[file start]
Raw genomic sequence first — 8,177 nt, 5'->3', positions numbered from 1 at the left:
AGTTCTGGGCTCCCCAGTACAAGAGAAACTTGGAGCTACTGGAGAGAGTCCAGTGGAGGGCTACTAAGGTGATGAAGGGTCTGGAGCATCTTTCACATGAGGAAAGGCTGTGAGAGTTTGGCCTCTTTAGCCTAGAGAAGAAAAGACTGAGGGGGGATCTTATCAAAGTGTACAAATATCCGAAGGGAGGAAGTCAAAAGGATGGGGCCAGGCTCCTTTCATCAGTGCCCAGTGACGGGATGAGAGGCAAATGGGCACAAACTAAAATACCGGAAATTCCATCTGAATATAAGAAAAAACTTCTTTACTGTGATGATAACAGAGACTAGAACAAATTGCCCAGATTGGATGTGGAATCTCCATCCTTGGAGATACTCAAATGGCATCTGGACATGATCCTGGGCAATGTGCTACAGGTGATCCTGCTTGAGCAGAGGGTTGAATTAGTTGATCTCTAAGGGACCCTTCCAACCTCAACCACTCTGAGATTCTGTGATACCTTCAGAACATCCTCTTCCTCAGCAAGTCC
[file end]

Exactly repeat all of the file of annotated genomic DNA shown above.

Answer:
Raw genomic sequence first — 8,177 nt, 5'->3', positions numbered from 1 at the left:
AGTTCTGGGCTCCCCAGTACAAGAGAAACTTGGAGCTACTGGAGAGAGTCCAGTGGAGGGCTACTAAGGTGATGAAGGGTCTGGAGCATCTTTCACATGAGGAAAGGCTGTGAGAGTTTGGCCTCTTTAGCCTAGAGAAGAAAAGACTGAGGGGGGATCTTATCAAAGTGTACAAATATCCGAAGGGAGGAAGTCAAAAGGATGGGGCCAGGCTCCTTTCATCAGTGCCCAGTGACGGGATGAGAGGCAAATGGGCACAAACTAAAATACCGGAAATTCCATCTGAATATAAGAAAAAACTTCTTTACTGTGATGATAACAGAGACTAGAACAAATTGCCCAGATTGGATGTGGAATCTCCATCCTTGGAGATACTCAAATGGCATCTGGACATGATCCTGGGCAATGTGCTACAGGTGATCCTGCTTGAGCAGAGGGTTGAATTAGTTGATCTCTAAGGGACCCTTCCAACCTCAACCACTCTGAGATTCTGTGATACCTTCAGAACATCCTCTTCCTCAGCAAGTCC